28 June, 2013

It is a month since I have updated this blog, but we have been really busy with visitors. We have the new puppy, called Pertemba, who is adorable and very good so far. He and Tensing play all day long. We have two failures in the garden, our delphiniums and our eremurus. We had 12 flower spikes on the eremurus but only 6 flowers have actually opened. Goodness knows what happened. They are out the front of the house, where we have not got many snails. The delphinium Rosemary Brock were new in this year, we have lost one, and the other 2 have hardly grown at all. What do I do wrong? Sibyll of Pam and Sibyll, the Sissinghurst gardeners, when asked by me what to do when something like this happened, said to concentrate on the things that were doing well. Polly has just reminded me that our pink dictamnus has vanished as well, grazed to the ground by snails, after 15 years with no trouble.

All in all Polly and I are thrilled with the garden. Probably due to all the rain last year the growth is phenomenal, and it is all very lush. Everything that we had divided 2 years ago has taken well, and we are pleased with all the different foliages. We still make mistakes of planting the same type foliage next to each other. I have just walked round the garden thinking in my head of the changes that we are going to make in the autumn. The veronicastrums are just coming into flower, and the roses starting to slowly open. The block planting of rosa mutabilis out the front of the house is a great success. We have underplanted it with various erysimums, apricot twist, and parrishes, which pick up the colour of the rose. Why do I find the front border so difficult, probably because it is very small compared to my other borders. Apricot Twist came from Derry Watkins who was lecturing at Whichford Pottery. We are finally going to get rid of persicaria bistorta ‘Superba’, which is a thug, even though it looks pretty early on. It is in the allium and thalictrum border, and in its place are going to put two Rosa William Shakespeare 2000 which comes from David Austin.

The Gustav Klimt border is full of promise. Everything is growing well, and we have added calamagrostis acutiflora ‘overdam’. It is flowering next to astrantia Roma at the moment, and I can only describe it as having silver plumes, with pinkish leaves. The two show each other off beautifully. There the delphinium Cassius is huge and doing what it should do unlike Rosemary Brock. In a way it is more exciting to succeed with something that is difficult. We have taken a lot of the lower branches off malus hupehensis which backs the border, and it is definitely letting a lot more light in. Polly is clippiing what we call the ‘soldiers’ at the moment, and I can hear the electric saw going. Tomorrow Neil is coming over to cut the long grass on the crocus lawn and the Botticelli meadow. This is one of the biggest jobs in the garden. By this stage I like it all cut down the bottom because then you can see the Autumn Border properly which is looking very lush. That is the biggest border that we have got and looks amazing when it is all in flower. I don’t really understand why we do not have more visitors in the autumn as the garden is really looking its best. Yesterday we had a charming and very attractive Spanish garden architect with his wife and small children. His gardens looked very inspirational on his web site, and he was helpful to Polly as to what I should do in Corfu. Plant small, water for the first 2 years, and then let them struggle. We have been planting some things much too big I know. He loved our phillyrea, and the shape of it, he said digitalis were never used in Spain, and we have a lot of rather good ones, davisiana (soft yellow), ferruginea, and parviflora. Once you have got them they seed quite happily.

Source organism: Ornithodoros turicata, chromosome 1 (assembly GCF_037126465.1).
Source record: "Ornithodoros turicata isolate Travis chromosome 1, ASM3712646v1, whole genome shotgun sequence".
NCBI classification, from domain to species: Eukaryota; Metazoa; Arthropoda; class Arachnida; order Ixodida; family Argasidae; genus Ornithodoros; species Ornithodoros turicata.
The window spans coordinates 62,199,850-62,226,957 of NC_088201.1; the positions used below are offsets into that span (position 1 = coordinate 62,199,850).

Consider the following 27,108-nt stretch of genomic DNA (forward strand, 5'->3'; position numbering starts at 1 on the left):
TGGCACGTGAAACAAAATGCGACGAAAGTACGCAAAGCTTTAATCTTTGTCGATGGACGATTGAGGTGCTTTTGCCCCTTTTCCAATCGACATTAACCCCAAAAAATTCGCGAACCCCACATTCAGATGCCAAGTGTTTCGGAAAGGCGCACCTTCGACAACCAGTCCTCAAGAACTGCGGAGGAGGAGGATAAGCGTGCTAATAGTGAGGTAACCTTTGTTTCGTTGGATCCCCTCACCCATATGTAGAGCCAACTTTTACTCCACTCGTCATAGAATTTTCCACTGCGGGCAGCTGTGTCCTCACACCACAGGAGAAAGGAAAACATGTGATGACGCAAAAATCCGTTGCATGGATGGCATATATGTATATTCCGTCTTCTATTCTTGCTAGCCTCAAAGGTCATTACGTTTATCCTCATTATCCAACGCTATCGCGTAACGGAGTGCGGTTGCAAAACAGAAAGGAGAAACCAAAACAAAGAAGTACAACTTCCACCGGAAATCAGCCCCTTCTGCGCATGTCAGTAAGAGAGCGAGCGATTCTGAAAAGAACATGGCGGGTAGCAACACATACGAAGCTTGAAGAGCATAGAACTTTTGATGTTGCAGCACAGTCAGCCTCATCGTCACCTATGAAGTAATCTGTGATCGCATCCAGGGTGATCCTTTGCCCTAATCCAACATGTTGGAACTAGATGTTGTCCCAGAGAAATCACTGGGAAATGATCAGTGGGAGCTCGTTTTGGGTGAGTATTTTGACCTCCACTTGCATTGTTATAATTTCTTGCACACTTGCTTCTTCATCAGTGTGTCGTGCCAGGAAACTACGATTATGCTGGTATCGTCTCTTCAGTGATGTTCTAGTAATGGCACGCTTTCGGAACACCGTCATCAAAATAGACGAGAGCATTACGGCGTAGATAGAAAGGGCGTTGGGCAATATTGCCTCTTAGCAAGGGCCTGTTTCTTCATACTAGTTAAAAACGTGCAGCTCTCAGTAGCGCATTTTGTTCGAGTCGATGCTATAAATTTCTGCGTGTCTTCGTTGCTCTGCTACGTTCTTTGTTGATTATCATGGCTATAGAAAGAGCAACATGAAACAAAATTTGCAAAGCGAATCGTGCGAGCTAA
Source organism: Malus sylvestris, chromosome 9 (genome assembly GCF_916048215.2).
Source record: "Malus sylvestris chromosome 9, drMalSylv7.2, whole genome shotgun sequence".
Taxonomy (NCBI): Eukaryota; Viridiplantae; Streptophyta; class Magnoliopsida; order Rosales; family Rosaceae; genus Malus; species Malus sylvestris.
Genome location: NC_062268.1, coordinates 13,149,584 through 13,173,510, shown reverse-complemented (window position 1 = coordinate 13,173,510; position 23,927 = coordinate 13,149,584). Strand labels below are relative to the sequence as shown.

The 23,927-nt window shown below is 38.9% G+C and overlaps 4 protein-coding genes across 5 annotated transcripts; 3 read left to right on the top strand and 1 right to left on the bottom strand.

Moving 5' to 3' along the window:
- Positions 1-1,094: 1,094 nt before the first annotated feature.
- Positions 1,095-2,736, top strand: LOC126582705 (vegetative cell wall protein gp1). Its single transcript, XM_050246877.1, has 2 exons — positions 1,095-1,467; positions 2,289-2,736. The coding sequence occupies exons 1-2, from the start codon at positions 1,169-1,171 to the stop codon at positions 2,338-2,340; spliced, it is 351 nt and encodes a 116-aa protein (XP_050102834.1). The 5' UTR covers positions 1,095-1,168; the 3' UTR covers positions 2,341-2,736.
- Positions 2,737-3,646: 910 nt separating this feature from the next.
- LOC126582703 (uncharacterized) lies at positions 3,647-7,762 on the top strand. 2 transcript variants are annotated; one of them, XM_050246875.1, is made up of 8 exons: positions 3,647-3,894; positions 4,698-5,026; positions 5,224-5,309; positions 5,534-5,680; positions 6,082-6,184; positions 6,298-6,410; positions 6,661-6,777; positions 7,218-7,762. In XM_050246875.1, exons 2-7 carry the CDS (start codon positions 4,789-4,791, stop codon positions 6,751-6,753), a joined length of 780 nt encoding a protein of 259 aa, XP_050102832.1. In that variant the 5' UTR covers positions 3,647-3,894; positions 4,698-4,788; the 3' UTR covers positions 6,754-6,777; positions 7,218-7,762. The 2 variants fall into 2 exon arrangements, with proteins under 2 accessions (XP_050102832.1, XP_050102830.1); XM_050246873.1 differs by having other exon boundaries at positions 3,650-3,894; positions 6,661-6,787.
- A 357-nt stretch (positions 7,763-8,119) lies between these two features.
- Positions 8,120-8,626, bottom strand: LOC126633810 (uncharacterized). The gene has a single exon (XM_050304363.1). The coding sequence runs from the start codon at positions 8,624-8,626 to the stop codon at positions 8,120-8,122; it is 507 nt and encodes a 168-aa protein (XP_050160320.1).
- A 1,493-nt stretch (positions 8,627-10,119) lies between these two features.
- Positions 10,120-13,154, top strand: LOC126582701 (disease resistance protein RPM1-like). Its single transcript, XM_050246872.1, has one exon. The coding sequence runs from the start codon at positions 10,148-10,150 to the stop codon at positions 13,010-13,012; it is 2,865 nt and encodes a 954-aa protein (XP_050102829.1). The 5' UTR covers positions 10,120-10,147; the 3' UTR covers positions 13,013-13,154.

June – Plant of the Month

Late! Late! I know. June is garden visiting month because the roses are out – they weren’t. Some times it feels like we are pouring more tea than we are pulling weeds. To make up for our tardiness on the blog we have 3 plants of the month. All valerians.
Valeriana pyrenaica was a star this year at Chelsea where it was threaded through a border by Chris Beardshaw. We have it in the Burgundy Border where its pretty pinkness lightens the density of Allium ‘Purple Sensation’. We were warned it would seed incontinently. It hasn’t and we have had to scrabble around trying to find seedlings in an effort to bulk up our supply. It has a certain naturalness that fits in with the more structured shape of the allium. I’ve seen it growing in complete shade with Euphorbia griffithii ‘Fireglow’ and ferns. It seems to take most conditions.
Valeriana wallichii (now called jatamansi apparently) almost caused a tiff when a visitor refused to believe it wasn’t an umbellifier. It looks like a very neat cow parsley but flowers for months and has a lovely scent. We have it in the Fern Cottage border. This is a border that pretends to be shady and moist but is actually quite dry and in half sun. The valerian is in the shadier half surrounded by self seeded Millium effusum ‘Aurea’ and epimediums.
A plant that should be the star of May didn’t really kick off until a few weeks ago. Valeriana phu ‘Aurea’ . It looks like a white Verbena bonariensis. Its real selling point is its yellow foliage in the spring.

As an aside, yesterdays visitor, Miguel Urquijo, has a wonderful collection of photographs on flickr. http://www.flickr.com/photos/rudbekio. The photos taken of a country courtyard are of a garden in Toledo, a place I’ve always wanted to visit. Maybe next May. But what if I get the week wrong? What if the plants aren’t performing? As Miguel told me, all the plants this year were LATE!




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